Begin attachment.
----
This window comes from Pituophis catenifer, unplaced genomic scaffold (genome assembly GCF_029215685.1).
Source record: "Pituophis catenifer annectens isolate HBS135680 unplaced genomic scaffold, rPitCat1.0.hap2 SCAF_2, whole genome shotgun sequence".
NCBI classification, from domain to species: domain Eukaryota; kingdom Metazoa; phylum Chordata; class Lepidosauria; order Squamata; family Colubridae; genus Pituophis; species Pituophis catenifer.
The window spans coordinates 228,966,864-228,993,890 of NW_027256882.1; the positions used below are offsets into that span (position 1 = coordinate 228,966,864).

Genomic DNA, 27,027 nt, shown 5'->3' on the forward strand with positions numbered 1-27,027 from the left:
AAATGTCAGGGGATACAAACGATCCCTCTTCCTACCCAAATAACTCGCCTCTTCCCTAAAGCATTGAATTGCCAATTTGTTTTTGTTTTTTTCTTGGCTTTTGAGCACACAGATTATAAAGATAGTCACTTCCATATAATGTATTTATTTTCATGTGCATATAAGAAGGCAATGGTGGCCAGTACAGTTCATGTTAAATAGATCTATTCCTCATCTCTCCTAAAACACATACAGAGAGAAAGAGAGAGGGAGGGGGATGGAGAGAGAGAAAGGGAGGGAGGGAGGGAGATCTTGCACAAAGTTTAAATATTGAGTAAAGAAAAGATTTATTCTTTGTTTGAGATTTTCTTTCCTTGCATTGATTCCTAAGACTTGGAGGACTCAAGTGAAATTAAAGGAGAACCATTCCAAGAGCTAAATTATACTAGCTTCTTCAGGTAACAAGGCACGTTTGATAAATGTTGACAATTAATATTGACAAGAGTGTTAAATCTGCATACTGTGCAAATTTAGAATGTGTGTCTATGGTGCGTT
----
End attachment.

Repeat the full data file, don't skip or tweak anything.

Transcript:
This window comes from Pituophis catenifer, unplaced genomic scaffold (genome assembly GCF_029215685.1).
Source record: "Pituophis catenifer annectens isolate HBS135680 unplaced genomic scaffold, rPitCat1.0.hap2 SCAF_2, whole genome shotgun sequence".
NCBI classification, from domain to species: domain Eukaryota; kingdom Metazoa; phylum Chordata; class Lepidosauria; order Squamata; family Colubridae; genus Pituophis; species Pituophis catenifer.
The window spans coordinates 228,966,864-228,993,890 of NW_027256882.1; the positions used below are offsets into that span (position 1 = coordinate 228,966,864).

Genomic DNA, 27,027 nt, shown 5'->3' on the forward strand with positions numbered 1-27,027 from the left:
AAATGTCAGGGGATACAAACGATCCCTCTTCCTACCCAAATAACTCGCCTCTTCCCTAAAGCATTGAATTGCCAATTTGTTTTTGTTTTTTTCTTGGCTTTTGAGCACACAGATTATAAAGATAGTCACTTCCATATAATGTATTTATTTTCATGTGCATATAAGAAGGCAATGGTGGCCAGTACAGTTCATGTTAAATAGATCTATTCCTCATCTCTCCTAAAACACATACAGAGAGAAAGAGAGAGGGAGGGGGATGGAGAGAGAGAAAGGGAGGGAGGGAGGGAGATCTTGCACAAAGTTTAAATATTGAGTAAAGAAAAGATTTATTCTTTGTTTGAGATTTTCTTTCCTTGCATTGATTCCTAAGACTTGGAGGACTCAAGTGAAATTAAAGGAGAACCATTCCAAGAGCTAAATTATACTAGCTTCTTCAGGTAACAAGGCACGTTTGATAAATGTTGACAATTAATATTGACAAGAGTGTTAAATCTGCATACTGTGCAAATTTAGAATGTGTGTCTATGGTGCGTT